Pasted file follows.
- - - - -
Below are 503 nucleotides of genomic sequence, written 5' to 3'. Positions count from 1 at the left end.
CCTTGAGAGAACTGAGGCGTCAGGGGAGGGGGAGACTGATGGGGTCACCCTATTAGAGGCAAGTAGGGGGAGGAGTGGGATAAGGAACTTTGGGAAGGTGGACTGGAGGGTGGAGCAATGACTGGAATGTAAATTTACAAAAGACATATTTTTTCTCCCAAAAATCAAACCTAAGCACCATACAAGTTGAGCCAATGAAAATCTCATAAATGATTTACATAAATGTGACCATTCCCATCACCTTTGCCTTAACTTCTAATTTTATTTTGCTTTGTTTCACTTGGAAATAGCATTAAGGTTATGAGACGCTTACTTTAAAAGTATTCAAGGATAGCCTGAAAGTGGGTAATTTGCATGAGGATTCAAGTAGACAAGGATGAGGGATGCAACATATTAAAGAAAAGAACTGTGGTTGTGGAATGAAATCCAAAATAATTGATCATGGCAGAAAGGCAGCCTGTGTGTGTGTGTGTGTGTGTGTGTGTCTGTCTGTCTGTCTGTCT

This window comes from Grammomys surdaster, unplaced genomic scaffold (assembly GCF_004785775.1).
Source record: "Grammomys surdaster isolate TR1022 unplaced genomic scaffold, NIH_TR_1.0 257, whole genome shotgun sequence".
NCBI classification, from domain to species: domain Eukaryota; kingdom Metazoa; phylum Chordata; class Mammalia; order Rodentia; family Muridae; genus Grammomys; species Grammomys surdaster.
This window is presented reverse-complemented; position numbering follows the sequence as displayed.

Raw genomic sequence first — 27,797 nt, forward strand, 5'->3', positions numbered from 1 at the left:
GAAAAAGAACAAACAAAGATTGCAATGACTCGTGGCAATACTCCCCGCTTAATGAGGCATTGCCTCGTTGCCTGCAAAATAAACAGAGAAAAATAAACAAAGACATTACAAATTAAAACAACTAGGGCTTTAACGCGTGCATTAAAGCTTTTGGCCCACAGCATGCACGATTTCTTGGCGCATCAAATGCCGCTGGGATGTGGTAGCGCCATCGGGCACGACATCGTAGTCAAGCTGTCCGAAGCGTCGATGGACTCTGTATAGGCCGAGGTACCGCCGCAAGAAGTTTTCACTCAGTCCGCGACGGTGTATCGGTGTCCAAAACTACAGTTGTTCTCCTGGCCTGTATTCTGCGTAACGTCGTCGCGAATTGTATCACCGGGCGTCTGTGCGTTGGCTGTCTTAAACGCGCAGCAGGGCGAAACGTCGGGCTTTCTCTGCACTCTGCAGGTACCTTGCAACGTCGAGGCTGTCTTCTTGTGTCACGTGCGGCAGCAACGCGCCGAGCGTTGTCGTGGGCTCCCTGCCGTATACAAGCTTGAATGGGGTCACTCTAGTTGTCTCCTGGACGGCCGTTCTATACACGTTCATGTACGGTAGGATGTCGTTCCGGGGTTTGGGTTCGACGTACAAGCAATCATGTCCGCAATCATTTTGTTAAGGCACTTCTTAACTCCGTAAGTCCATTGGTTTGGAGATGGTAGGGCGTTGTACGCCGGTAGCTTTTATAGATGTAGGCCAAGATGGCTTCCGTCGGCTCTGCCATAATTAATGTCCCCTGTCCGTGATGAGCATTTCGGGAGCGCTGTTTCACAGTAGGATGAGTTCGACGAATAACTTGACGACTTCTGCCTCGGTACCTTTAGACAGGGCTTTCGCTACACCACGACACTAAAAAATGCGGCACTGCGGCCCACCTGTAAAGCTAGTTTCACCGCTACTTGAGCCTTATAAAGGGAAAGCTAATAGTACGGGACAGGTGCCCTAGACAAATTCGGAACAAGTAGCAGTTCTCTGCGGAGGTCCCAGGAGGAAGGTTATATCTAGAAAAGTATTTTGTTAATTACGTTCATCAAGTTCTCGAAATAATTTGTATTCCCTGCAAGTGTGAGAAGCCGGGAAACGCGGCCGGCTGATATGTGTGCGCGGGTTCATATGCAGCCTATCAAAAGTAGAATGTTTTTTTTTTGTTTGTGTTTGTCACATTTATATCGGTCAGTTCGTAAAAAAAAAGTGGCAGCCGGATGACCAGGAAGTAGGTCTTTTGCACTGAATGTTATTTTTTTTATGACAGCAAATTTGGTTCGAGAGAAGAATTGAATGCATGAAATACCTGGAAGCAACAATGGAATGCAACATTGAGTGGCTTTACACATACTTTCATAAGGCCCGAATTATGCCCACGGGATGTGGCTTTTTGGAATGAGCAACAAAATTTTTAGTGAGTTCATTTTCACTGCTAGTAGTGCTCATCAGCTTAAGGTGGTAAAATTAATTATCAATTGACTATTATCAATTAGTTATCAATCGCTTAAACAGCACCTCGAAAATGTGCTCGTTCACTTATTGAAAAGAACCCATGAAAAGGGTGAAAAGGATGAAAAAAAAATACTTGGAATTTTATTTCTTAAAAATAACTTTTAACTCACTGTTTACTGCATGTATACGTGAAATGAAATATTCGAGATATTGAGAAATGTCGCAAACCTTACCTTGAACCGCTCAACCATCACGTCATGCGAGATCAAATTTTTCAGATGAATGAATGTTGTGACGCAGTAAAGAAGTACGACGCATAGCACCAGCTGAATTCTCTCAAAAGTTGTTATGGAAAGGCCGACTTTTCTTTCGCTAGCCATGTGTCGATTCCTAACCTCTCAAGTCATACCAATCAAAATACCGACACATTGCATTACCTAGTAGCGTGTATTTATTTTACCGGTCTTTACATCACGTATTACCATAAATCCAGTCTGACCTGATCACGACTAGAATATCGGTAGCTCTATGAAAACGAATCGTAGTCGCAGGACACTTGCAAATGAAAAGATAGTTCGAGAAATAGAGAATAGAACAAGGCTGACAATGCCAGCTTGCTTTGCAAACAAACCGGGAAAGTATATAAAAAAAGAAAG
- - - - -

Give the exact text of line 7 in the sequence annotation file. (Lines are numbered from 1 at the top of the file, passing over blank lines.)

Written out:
Raw genomic sequence first — 27,797 nt, forward strand, 5'->3', positions numbered from 1 at the left: